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Douglas Harper's Etymology Dictionary
Oleg

masc. proper name; see Olga.

Wikipedia
Oleg

Oleg , Oleh , or Aleh is a Slavic given name. It derives from the Old NorseHelgi ( Helge), meaning "holy", "sacred", or "blessed". The feminine equivalent is Olga.

Russian Pronunciation

Russian pronunciation of Oleg in English is based on the transliteration of the Cyrillic alphabet, and hides three combined quirks of spoken (as opposed to written) Russian:

  1. The stress is on the second syllable. In spoken Russian, the initial short unstressed 'O' is pronounced 'A' as in 'about', like 'Al-ég': however...
  2. Written Russian 'e' is pronounced 'ye' as in 'yeti', like 'Al-yég': however...
  3. A written final 'г' (hard g as in 'gun') is pronounced 'k', with the correct result 'Al-yék'.

Thus, rather than 'Oh-leg', the proper pronunciation of Oleg in English most closely resembles the name Alec. But you should be careful since such pronunciation is valid only when you are referring to Russian guys with the name 'Oleg'.

Ukrainian Pronunciation

Ukrainian pronunciation of the name Олег is different from Russian, though the same Cyrillic letters are used in writing. Ukrainian Олег becomes Oleh in English according to the transliteration rules and the name is pronounced as |ɔːlˈeh| (with unstressed |ɔːl| and stressed |ˈe|, like in already and |h| like in help).

Oleg (ship)

At least two ships of the Imperial Russian Navy have been named Oleg.

  • - 51-gun frigate accidentally rammed by the in 1869.

  • - protected cruiser that participated in the Russo-Japanese War and World War I. Sunk by a British motor torpedo boat in 1919 and subsequently scrapped.

Oleg (dance)

Oleg (also Oleg Tamulilingan or Oleg Tambulilingan), often identified as "the dance of the bumblebees", is a form of dance in Bali, Indonesia. It is a dance of love.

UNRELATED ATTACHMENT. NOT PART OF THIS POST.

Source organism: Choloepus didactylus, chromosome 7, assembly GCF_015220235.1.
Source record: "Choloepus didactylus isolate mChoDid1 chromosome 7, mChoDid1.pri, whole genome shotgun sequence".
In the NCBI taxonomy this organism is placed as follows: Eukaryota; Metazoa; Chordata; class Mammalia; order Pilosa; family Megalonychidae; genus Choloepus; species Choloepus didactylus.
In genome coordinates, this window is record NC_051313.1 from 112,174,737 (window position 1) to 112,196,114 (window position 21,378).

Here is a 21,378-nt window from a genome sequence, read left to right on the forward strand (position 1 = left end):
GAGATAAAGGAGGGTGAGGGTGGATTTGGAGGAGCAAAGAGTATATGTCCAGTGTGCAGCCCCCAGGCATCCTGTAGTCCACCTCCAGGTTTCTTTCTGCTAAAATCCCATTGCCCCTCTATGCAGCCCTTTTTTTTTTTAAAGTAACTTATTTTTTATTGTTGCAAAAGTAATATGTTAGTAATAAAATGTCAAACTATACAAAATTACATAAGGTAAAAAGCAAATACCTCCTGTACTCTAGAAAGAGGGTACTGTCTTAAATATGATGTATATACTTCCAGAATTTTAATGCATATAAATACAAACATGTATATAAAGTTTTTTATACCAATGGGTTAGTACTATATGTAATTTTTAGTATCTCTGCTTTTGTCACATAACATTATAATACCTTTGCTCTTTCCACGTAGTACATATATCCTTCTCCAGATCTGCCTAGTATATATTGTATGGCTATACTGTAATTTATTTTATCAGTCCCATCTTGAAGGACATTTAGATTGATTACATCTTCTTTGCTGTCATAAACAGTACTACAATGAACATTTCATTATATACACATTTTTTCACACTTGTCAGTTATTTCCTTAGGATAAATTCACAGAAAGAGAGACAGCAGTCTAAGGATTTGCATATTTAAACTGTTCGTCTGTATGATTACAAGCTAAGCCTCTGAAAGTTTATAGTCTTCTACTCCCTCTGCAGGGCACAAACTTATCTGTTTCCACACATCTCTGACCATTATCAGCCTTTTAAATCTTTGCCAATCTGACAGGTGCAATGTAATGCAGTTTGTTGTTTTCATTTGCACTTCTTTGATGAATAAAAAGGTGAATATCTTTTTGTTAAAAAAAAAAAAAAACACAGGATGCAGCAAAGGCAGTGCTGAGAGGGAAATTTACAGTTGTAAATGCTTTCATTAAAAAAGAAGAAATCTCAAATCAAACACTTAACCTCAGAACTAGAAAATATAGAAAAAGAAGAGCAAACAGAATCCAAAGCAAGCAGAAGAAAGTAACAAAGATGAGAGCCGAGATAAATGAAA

Usage examples of "oleg".

Being alone with Oleg in the cellar where no one else could hear made her feel very uncomfortable.

Major General Oleg Kalugin was deputy chief of the KGB station at the Soviet embassy in Washington.

KGB Major General Oleg Kalugin, who defected to the United States and now lives in Washington, disagrees.

Oleg himself reads only Altaian and the principal Betelgeusean language.

He had to consider that when Oleg ended up breaking the axe handle and burying the head so deep that it took a few minutes to work it out.

Years before, Ferndale had done his time in the field, and had assisted in the exhaustive debriefings of Oleg Penkovsky when the Russian defector visited Britain while accompany­ing Soviet trade delegations.

Years before, Ferndale had done his time in the field, and had assisted in the exhaustive debriefings of Oleg Penkovsky when the Russian defector visited Britain while accompany-ing Soviet trade delegations.

That time Oleg was clearly done and leapt to his feet, getting behind the sweeping head and throwing the bull with a massive heave.

Oleg walked to the baggage car and oversaw the transfer of his bags to the two-wheel hand truck.

Oleg would be there, the irritating portable cassette-player in his lap, narrow headphones at his ears, passing the time with Mahler and modern jazz while he awaited his arrival.

They'd all heard the stories of the Imperial court, where Oleg lost himself in a neurally fed virtual world of erotic fantasy while conspiracy and intrigue ran unchecked.

If that went well, he'd wear his reddest tie and take the message from Oleg Ivan'ch, set up the next face-to-face and go for ward with the operation.

He was yet another former KGB officer, part then of the Third Chief Directorate, which had been a hybrid department of the former spy agency, tasked to overseeing the former Soviet military, and also to overseeing certain special operations of the latter force, like the Spetsnaz, Oleg Provalov knew.